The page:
First things first: opioid use disorder (OUD) is not a moral failing, a choice, or a character flaw. OUD, also referred to as opioid addiction, is an illness that involves the chronic use of opioids. Source.
Brain imaging studies from people with substance use disorders show changes in areas of the brain that are critical to judgment, decision making, learning and memory, and behavior control. Scientists believe that these changes alter the way the brain works and may help explain the compulsive and destructive behaviors of addiction.
A promising student might see his grades slip. A bubbly social butterfly might suddenly have trouble getting out of bed. A trustworthy sibling might start stealing or lying. Behavioral changes like these are directly linked to a changing brain.
Addiction also creates cravings. These cravings can be painful, constant, and distracting. Withdrawal from substances is a painful, whole-body experience. Once someone is addicted, responding to cravings and avoiding withdrawal become their most important needs.
It’s not about your background, where you grew up, or how much money you make. Addiction can happen to anyone. Still, researchers have identified what kinds of experiences and biological circumstances put some people at greater risk than others. Source.
Stigma and punishment are simply not effective ways to heal a person’s addiction.
A person can’t undo the effects opioids have had on their body chemistry through sheer willpower. Like other chronic illnesses, such as asthma or type 2 diabetes, ongoing management of OUD is required for long-term recovery. And there are plenty of evidence-based solutions that can help people with OUD get there.
OUD Stigma & Why it matters
Addiction stigma and discrimination experienced by those with OUD is one of the largest drivers of the opioid crisis, independently leading to tens of thousands of preventable deaths each and every single year. It prevents many from seeking treatment, erodes self-worth, fosters social isolation, and prevents the use of life-saving medications.
Stigma around addiction often overlaps with other forms of stigma, including discrimination based on race, class, gender, sexual orientation, or occupation. In fact, seven of the nine commonly cited drivers of the opioid epidemic are either partially or entirely driven by stigma.*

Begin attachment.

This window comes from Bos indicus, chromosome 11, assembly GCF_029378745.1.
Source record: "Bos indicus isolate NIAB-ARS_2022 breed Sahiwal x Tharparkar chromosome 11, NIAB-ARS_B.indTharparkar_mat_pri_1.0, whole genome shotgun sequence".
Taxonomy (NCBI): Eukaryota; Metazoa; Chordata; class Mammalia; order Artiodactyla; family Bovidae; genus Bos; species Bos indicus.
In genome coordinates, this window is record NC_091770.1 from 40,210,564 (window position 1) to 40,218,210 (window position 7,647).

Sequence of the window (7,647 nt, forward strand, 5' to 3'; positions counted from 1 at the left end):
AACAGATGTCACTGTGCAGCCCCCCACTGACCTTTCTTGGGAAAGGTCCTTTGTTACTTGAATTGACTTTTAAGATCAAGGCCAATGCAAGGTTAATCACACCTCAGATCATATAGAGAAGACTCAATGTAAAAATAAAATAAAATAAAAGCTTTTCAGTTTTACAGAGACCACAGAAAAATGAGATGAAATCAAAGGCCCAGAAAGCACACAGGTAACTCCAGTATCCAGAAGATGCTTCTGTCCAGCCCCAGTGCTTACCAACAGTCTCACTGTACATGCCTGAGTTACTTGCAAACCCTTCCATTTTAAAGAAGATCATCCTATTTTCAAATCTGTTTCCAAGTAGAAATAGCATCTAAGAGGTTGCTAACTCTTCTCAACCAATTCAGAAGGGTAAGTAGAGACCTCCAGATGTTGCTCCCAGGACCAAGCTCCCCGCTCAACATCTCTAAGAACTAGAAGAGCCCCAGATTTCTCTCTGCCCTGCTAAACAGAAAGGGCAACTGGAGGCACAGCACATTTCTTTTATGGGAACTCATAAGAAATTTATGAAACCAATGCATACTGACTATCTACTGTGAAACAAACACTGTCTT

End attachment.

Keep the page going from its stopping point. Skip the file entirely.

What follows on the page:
What are opioids?*
Opioids are either derived from or chemically similar to compounds found in opium poppies. Opioids include:
While prescription opioids can be medically necessary to treat certain types of pain, they can also be misused a number of ways. They can be taken orally as a pill, but in higher dosages than prescribed, or without a prescription at all. They can also be crushed up and inhaled or injected. Non-prescription opioids, like heroin and fentanyl, can be inhaled, injected, or smoked.
What happens when someone overdoses on opioids?
During an opioid overdose, a person's breathing becomes dangerously slow, and then stops completely. With the opioid suppressing neurological signals, the heart rate slows down, too. If you spot these signs, someone may be experiencing an overdose*:
*Source: Shatterproof: How to Reverse an Opioid Overdose with Naloxone
How to Respond to an Opioid Overdose and Use Naloxone
Naloxone is a safe, FDA-approved medication that has been proven to reverse opioid overdoses in minutes. Naloxone is a proven lifesaver if you act immediately. It can reverse the effects of an overdose and is available at most local pharmacies without a prescription. It lasts 30-90 minutes, so it's important that you contact 911.
Individuals administering naloxone or seeking emergency medical care for someone experiencing an overdose have broad protections under the law in Kentucky. Source.
If you think someone is experiencing and overdose, here is how to respond*: